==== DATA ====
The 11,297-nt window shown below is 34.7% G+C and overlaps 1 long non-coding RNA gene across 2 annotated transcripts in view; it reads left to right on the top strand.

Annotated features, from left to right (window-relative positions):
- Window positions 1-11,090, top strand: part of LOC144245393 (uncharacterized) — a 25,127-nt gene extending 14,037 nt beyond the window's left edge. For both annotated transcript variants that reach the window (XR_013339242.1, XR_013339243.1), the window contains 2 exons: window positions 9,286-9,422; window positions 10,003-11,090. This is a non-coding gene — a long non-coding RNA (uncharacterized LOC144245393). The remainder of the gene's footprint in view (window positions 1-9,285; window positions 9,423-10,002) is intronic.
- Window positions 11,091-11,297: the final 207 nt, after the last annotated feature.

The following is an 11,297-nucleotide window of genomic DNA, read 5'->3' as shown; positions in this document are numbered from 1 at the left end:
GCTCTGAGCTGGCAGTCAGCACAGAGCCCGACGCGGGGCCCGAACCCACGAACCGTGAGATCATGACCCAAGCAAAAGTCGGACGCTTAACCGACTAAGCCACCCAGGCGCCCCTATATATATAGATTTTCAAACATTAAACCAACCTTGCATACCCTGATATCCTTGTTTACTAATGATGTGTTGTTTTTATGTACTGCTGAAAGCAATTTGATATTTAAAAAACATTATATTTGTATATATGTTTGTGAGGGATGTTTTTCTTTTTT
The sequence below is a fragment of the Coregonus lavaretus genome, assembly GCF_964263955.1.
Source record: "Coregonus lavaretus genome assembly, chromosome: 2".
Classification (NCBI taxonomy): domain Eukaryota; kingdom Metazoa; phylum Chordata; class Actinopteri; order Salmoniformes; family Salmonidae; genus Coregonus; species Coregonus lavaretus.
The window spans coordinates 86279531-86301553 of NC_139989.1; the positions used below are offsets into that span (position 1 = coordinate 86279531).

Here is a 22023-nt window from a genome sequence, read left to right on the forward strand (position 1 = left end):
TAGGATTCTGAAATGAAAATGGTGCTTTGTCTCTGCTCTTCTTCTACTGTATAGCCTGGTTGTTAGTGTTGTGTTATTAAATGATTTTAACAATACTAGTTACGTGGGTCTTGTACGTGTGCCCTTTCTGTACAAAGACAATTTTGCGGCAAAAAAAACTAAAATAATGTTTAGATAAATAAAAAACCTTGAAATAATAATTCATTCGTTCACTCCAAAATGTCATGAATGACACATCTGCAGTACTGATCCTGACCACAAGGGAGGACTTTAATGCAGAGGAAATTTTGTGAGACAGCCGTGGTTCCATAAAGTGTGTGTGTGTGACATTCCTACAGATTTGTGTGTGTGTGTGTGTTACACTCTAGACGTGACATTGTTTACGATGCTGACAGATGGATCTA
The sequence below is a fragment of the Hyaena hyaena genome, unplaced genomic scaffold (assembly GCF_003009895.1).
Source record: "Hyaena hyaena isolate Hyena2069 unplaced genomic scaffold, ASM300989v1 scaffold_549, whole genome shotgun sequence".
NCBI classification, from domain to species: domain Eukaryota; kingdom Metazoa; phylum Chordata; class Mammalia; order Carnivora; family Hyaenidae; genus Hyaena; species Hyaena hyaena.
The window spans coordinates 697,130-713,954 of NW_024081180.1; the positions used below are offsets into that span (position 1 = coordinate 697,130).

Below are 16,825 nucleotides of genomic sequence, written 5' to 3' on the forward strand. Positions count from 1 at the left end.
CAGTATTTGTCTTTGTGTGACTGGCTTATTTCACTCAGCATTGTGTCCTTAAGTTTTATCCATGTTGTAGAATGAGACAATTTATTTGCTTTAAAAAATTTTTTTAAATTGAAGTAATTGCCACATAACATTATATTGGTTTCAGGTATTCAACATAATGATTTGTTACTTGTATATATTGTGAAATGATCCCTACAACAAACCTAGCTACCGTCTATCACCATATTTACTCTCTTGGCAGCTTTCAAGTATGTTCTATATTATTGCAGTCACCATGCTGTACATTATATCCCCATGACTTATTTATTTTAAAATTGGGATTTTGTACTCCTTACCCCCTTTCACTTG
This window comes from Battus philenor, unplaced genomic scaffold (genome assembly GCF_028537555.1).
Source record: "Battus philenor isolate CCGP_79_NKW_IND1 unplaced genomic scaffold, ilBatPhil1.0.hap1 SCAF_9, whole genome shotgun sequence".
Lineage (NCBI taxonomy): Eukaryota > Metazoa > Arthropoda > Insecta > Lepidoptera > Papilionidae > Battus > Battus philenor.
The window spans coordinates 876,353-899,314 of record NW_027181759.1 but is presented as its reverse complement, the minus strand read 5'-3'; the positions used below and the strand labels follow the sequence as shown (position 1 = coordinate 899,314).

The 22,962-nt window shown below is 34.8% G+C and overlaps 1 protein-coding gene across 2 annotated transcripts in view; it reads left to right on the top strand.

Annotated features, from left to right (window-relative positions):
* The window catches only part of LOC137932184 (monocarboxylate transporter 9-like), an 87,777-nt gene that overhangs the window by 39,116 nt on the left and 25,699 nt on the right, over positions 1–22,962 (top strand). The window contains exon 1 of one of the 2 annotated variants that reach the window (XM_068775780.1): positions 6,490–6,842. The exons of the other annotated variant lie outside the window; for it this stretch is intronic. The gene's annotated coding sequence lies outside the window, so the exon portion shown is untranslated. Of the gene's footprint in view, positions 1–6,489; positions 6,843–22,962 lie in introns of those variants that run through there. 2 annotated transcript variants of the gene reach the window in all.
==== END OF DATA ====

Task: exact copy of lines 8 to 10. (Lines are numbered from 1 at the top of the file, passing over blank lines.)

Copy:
Source record: "Coregonus lavaretus genome assembly, chromosome: 2".
Classification (NCBI taxonomy): domain Eukaryota; kingdom Metazoa; phylum Chordata; class Actinopteri; order Salmoniformes; family Salmonidae; genus Coregonus; species Coregonus lavaretus.
The window spans coordinates 86279531-86301553 of NC_139989.1; the positions used below are offsets into that span (position 1 = coordinate 86279531).